Hyde School Water Purification Project Nearing Completion

Hyde School Facilities Director Gary Giambattista among the new treatment and storage tanks, results of the water purification project.

In December 2007, the Environmental Protection Agency changed its standards for what constitutes the purity of drinking water and, as a result, Hyde School began a three-year project to build an on-campus water purification system in order to meet the new standard. Known as the “European standard,” the new standard marked an 80 percent decrease in the maximum contaminant level of parts of arsenic permitted per billion parts of water, among others.

“The new standard states that there can be 10 parts arsenic to every billion parts water, which is about one drop in a bucket,” says Hyde School Facilities Director Gary Giambattista. “Our level was 22 parts to every billion parts due to naturally occurring arsenic in the bedrock, a level that met standards before this change.”

After two years of research, Hyde School contracted G. Donovan Associates to head the project, beginning in April 2010. Aqua-Pump, Co. was then sub-contracted for the arsenic removal system. Victor Nigro, Jr., vice-president of Aqua-Pump and a Connecticut-certified water treatment operator, is leading the installation of the new system with Giambattista.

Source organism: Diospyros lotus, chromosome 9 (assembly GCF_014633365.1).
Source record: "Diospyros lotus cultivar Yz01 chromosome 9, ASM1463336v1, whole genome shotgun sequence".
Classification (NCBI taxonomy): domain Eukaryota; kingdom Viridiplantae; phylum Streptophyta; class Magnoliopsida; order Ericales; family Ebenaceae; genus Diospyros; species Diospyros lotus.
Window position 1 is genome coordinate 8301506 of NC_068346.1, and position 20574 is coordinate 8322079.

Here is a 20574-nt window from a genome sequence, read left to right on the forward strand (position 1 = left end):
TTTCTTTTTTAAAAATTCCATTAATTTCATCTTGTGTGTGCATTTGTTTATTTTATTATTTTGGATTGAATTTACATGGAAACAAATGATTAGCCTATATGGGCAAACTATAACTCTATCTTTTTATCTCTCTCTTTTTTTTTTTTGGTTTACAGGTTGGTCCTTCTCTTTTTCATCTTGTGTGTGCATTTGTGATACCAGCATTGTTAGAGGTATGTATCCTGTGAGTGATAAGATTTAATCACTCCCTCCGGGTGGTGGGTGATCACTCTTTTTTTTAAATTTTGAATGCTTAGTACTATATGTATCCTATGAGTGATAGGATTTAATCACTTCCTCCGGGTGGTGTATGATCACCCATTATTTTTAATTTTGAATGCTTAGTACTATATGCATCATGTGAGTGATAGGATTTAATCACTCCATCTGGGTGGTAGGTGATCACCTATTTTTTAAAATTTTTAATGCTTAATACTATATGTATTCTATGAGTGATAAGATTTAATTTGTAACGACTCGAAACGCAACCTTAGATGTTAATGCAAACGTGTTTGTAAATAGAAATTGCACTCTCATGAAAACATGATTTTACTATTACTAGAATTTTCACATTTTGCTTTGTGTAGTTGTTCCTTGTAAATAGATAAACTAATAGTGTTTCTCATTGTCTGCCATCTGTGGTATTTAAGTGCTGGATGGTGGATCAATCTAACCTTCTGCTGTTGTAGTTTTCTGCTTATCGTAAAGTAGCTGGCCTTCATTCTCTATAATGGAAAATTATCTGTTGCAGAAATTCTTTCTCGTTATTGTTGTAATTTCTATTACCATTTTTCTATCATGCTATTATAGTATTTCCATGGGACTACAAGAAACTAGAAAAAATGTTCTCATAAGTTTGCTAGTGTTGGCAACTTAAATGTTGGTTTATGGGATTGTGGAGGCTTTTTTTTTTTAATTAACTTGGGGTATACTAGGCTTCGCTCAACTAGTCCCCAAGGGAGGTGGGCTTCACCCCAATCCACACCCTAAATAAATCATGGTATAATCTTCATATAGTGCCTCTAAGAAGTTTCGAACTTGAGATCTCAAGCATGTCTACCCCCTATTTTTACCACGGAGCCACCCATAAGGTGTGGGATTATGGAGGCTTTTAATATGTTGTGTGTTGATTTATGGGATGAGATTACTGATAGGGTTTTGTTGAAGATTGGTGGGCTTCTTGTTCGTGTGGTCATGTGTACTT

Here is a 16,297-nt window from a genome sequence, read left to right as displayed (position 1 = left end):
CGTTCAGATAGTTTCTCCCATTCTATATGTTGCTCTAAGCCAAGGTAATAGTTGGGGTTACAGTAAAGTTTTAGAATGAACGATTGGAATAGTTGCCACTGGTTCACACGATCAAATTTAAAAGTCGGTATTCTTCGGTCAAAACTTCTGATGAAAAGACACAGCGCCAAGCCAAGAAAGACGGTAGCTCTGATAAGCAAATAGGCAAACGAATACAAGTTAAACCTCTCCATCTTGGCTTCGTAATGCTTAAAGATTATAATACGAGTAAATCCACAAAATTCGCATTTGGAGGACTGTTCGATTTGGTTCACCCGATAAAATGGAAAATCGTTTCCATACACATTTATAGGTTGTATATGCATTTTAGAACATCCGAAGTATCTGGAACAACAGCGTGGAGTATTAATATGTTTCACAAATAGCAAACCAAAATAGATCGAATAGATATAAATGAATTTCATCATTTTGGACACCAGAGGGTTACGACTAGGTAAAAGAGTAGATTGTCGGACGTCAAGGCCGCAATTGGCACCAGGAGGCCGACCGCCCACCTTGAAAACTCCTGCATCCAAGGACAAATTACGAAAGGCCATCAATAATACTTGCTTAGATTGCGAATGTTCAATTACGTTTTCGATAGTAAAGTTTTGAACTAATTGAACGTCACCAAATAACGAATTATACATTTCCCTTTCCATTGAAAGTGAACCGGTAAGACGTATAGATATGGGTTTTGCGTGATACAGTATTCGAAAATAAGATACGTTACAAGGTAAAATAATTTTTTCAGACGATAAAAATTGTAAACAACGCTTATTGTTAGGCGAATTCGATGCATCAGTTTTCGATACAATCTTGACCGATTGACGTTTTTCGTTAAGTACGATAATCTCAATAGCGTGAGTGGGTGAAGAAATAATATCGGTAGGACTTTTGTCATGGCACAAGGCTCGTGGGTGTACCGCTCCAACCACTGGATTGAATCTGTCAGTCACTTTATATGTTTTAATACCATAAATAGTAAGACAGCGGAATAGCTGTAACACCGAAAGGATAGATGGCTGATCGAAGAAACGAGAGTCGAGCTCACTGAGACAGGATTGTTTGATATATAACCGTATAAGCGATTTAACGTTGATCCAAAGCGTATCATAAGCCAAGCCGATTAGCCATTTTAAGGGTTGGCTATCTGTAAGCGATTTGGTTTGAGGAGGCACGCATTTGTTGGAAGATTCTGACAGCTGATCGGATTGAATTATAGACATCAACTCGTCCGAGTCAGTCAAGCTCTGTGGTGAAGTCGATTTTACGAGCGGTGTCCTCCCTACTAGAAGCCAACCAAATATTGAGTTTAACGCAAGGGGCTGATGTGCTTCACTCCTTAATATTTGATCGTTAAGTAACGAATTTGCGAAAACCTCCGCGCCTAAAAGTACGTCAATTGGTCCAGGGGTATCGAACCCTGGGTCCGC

The new treatment plant consists of three main parts: water enters through a pump from two underground wells and is initially chlorinated in order to begin purification and to make the media for arsenic removal more effective. From there, water travels through two 300-gallon treatment tanks, where the arsenic is removed from the water in a redundant system. Purified water is then transported to a 20,000-gallon storage tank, where it is kept until needed. The system finishes with a booster pump system that continuously checks and maintains water pressure based upon usage and demand.

“The new system provides treatment, extra storage, and higher flow rates if needed,” adds Nigro. “Additionally, it should reduce energy costs, as the booster pumps constantly monitor energy expenditure and need.”

To house the system, a 24- by 40-foot extension was built on the end of the facilities building at Hyde School.

This new treatment facility will be the fourth largest treatment facility of its kind in the country.

“The hope is to have the project completed by December 31, going online during Christmas break,” says Giambattista. “Then, we’ll have some of the cleanest, tastiest drinking water around.”